In Distinctively Extraordinary
As people of South Africa switched on their TV sets on the afternoon of 10th May, 1994, they became the witnesses to the ceremony that became a timeless milestone in the history of South African politics. The man who stood behind the podium after his oath as the president, addressed his countrymen and said, “Take your knives and your guns and your pangas and throw them into the sea. Never… Never… and never again shall it be that this beautiful land will again experience the oppression of one by another and suffer the indignity of being the skunk of the world.” These words of immense strength and glory came from a man who was resolute and determined to stand for his rights in the most adverse of situations. Nelson Mandela, the man behind the revival of South African republic, is the icon of moral conduct. He was the longest detained political prisoner of the world, who after his release, went on to become the first Black President of an independent nation. He is the most high-spirited, most unbending and the most defiant leader of all times. He is the preacher and practitioner of indulgence in community betterment and selfless service to the nation.
It all started on July 18, 1918, when a little boy named ‘Rolihlahla’ was born in a Thembu tribe household to Gadla Henry Mphakanyiswa and Nosekeni Fanny. Nelson Mandela was bestowed upon with a very primitive and thoughtful birth name, ‘Rolihlahla’, which literally means ‘trouble maker’ in English. His life started taking shape in Mvezo, in the state of Umata, Eastern Cape of South Africa. Mvezo was a precinct in Transkei and Umata was its capital. Mandela’s father, Henry was a royal chief, both by blood and custom. By blood, he was the descendent of the royal family of the Thembu tribe and by custom, he was confirmed as the ‘local magistrate’ by the prevailing British Rule.
Mandela was Henry’s son from his third wife. Being a chief, he had the privilege of getting married to four women, each of whom belonged to different clans of Xhosa- the superseding nation of the Thembu tribe. Mandela was the eldest of the children from Fanny- the third wife and the youngest of the four sons from all four wives. During the time when Mandela was still a new born child, his father was deposed from the Chieftainship as the local magistrate. He had defied the higher grade magistrates and such a deed was not expected of the blacks during those times. Mandela always recalls of having inherited his rebelliousness and that stubborn sense of fairness from his father. In the early 1920’s when he was still a small boy, things that happened as an aftermath of that deposition led a new course of life for Mandela in Qunu, a slightly larger village in the north of Mvezo.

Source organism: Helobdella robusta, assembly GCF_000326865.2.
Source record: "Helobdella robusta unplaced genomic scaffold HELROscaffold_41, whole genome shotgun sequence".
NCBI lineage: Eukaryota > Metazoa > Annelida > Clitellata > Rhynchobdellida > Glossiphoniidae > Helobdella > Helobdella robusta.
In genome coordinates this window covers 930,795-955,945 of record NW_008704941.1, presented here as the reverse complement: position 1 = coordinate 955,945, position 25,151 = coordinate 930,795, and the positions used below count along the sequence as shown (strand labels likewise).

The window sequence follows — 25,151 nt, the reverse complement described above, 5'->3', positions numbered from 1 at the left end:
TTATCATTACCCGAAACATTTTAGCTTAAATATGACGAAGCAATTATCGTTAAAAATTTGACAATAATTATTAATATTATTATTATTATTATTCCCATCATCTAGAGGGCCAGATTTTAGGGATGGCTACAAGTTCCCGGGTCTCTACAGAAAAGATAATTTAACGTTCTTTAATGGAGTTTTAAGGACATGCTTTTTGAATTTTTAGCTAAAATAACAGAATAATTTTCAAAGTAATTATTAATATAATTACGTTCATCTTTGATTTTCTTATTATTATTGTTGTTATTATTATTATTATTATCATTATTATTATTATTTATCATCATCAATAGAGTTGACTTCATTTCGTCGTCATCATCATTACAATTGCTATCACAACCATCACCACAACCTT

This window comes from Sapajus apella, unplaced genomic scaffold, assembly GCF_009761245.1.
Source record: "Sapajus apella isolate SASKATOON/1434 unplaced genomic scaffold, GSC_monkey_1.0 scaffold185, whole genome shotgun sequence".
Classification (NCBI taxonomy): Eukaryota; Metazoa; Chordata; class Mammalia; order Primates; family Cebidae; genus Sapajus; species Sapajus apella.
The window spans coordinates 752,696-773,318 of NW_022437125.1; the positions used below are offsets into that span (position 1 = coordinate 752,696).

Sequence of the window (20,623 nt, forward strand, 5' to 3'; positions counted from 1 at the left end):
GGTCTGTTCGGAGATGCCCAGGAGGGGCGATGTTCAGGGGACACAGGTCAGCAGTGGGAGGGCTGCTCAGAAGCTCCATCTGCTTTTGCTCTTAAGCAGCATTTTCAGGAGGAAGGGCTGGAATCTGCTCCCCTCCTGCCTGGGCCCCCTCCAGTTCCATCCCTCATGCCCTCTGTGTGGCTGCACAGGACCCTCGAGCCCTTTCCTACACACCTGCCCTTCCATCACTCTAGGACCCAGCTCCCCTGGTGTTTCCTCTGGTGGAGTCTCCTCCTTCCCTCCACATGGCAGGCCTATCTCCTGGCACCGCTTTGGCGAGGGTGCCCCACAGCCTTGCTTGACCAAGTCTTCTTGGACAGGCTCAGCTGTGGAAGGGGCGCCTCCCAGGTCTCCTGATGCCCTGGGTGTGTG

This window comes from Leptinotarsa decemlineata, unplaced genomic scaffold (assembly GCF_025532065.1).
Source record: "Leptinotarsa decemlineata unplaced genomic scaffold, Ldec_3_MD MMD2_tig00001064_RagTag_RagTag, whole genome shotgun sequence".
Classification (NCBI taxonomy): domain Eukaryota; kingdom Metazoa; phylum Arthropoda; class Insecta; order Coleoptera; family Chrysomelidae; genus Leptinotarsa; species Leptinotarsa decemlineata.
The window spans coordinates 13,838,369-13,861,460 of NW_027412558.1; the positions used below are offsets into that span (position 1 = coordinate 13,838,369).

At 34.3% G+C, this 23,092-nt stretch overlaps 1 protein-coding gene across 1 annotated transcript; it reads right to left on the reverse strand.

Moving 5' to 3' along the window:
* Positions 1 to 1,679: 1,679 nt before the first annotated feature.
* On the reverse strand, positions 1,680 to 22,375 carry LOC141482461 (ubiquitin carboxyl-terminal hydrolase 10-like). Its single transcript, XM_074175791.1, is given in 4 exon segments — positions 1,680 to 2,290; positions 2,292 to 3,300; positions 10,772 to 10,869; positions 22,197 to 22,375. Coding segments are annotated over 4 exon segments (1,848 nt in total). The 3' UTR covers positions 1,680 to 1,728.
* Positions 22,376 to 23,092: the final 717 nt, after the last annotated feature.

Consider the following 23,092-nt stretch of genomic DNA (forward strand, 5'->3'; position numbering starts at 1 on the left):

Living the Ordinaries
While in Qunu, life did not have much to offer and Mandela always found peace in whatever surrounded him. At the age of 5, in 1923, he became a herd boy looking after the cattle and fields. He says that the Xhosa has always been attached to their cattle not just as a source of their livelihood and food but also as a blessing from God and a source of happiness. He dates his love for natural beauty, open spaces and never ending lines of horizon to these days. He lived the most innocent and rightful childhood. Children made their own toys which they molded out of clay and all the trees and rivers were their playing hubs. As far as education was concerned, the Xhosa children were supposed to learn by observation. His father was also illiterate, but he was one of the most intelligent chiefs of Mvezo. For Mandela, the prevailing customs, rituals and taboos were his only teachers. He knew, that the path laid down by the ancestors was the path that is set for them to follow and any question in that context raises brows, creates nuisance and brings disharmony and ill-fortune.
During the British reign, there were many African households who got converted into Christians and were leading lives differently than the normal crowd. While they became gruesome for most of the normal blacks, Mandela’s father had a different opinion. He considered it only fair to be baptized and migrate to the more advanced section of the community. As a result, Mandela was baptized into a Methodist or the Wesleyan Church as it was known then. A family friend of Mandelas, Mbekela Brothers, who were amongst the first black families to get converted, suggested Henry that his son was exceptionally bright and should not be deprived of the elementary education at the missionary school. The fact struck to his father clearly and he immediately decided that Mandela would indeed go to school. On the first day of the school, as a ritual, all the baptized children were rendered a new English name for the ease of pronunciation and recognition. The first name that preceded Mandela now changed from ‘Rolihlahla’ to ‘Nelson’. On the first day of his school, he became Nelson Mandela.
In 1927, when Mandela was 9 years old, his father died of acute chronic cough. As a result of his father’s demise, Mandela and his mother had to pack their bags again and depart from Qunu. The place they were about to go had a lot in store for young Mandela, most of which he was unaware at that instance. Years later, whenever Mandela retrospects his father’s death, he has said, “it had changed my whole life in a way that I did not suspect at that time.” During that time, as a 9 year old, what hurt Mandela more was the idea of leaving behind his beloved native village Qunu. He was more sad for this loss than the former. But the next chapter of his life was much more fascinating and engaging.